When there is good monsoon karnataka allows free flow of water. But things worsen when the monsoon fails
Know about the cauvery
Also known as the Dakshin Ganga the cauvery originates at talakaveri in kodagu. Karnataka. It runs for 765 kilometres through karnataka. Tamil nadu and pondicherry. Before emptying into the Bay of Bengal at poompuhar.
Cauvery basin covers 81,155 sq Km 55.5 % in Tamil Nadu, 41.2 % in Karnataka and 3.3% in kerala.
Tributaries are- Shimsha, hemavathi, arkavathi, lakshmana Theertha and kabini in karnataka. Bhavani Noyil and Amravathi in Tamil Nadu.
It is important because
Chennai, madurai and coimbatore depend on the cauvery for the drinking water.
The rice bowl of Tamil Nadu 9,18,000 hectares in thanjavur depends on the cauvery.
Hydro electric projects on the river lights several districts.
The cauvery irrigates 4,53,400 hectares in mandya and mysore region.
Inter state rivers and disputes
most of the major rivers are inter-state rivers and their waters are shared by two or more than two states. For example –
(i) Cauvery water dispute between Tamil Nadu, Karnataka and Kerala.
(ii) The Krishna water dispute between Maharashtra, Karnataka and Andhra Pradesh.
(iii) The Tungabhadra water dispute between Andhra Pradesh and Karnataka.
(iv) The Aliyar and Bhivani river water dispute between Tamil Nadu and Kerala.
(v) The Godavari river water dispute between Andhra Pradesh, Madhya Pradesh, Chhattisgarh, Orissa and Karnataka.
(vi) The Narmada water dispute between Gujarat, Maharashtra, Madhya Pradesh and Rajasthan.(vii) The Mahi river dispute between Gujarat, Rajasthan and Madhya Pradesh.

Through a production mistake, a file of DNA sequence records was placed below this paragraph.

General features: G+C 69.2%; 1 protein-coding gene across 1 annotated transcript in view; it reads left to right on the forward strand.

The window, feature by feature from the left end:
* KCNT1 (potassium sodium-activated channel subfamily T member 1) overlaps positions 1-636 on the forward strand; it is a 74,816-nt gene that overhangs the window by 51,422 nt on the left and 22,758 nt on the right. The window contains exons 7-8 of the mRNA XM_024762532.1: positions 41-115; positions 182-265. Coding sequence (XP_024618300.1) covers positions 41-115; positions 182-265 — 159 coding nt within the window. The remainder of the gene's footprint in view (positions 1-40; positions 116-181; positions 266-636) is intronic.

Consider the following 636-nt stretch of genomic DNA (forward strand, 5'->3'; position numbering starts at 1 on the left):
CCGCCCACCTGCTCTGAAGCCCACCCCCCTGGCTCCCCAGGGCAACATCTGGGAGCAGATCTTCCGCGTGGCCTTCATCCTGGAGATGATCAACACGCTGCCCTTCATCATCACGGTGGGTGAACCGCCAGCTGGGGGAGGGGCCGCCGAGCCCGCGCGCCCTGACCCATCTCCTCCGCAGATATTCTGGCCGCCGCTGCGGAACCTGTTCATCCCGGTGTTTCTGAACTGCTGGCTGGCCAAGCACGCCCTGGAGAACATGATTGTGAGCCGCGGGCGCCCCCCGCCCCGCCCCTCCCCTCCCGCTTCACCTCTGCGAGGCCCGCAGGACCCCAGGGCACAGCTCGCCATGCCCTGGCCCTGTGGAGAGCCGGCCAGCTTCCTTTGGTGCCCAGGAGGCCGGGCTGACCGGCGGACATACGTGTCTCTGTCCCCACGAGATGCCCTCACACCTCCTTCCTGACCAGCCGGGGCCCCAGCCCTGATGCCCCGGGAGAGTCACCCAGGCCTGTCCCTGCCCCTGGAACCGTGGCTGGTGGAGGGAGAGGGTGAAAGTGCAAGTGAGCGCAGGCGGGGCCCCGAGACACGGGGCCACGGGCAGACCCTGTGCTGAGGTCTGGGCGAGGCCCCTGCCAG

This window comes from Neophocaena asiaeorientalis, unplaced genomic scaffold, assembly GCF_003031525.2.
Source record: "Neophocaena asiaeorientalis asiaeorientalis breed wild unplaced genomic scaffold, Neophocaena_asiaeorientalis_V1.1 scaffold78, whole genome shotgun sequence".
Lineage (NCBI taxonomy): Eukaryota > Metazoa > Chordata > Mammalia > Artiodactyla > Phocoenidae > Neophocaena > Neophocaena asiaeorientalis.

(viii) The Ravi and Beas river water dispute between Punjab, Haryana, Himachal Pradesh, Rajasthan, Jammu and Kashmir and Delhi.
(ix) The Satluj-Yamuna Link canal dispute between Punjab, Haryana and Rajasthan.
(x) The Yamuna river water dispute between Uttar Pradesh, Haryana, Himachal Pradesh, Punjab, Rajasthan, Madhya Pradesh and Delhi.(xi) The Karmanasa river water dispute between Uttar Pradesh and Bihar.
(xii) The Barak river water dispute between Assam and Manipur.
Central government steps in
Efforts are made to resolve disputes through negotiations amongst the basin states with the assistance of the Central Government. Many of these interstate river water disputes have been settled on the basis of equitable apportionment which is the universally accepted principle. Adjudication through appointment of water disputes tribunals is also resorted to as and when require. So far, the following tribunals have been appointed to resolve inter-state water disputes:
(i) The Godavari Water Disputes Tribunal
(ii) The Krishna Water Disputes Tribunal
(iii) The Narmada Water Disputes Tribunal
(iv) The Ravi and Beas Water Disputes Tribunal
(v) The Cauvery Water Disputes Tribunal
(vi) New Krishna Water Disputes
The first three Tribunals have given their final reports.
( In mid 90’s this was a major issue between the three states. That time i was working for Rajasthan Patrika Bengaluru edition. Since then i have been keeping an eye on the proceedings and the happenings on this issue.)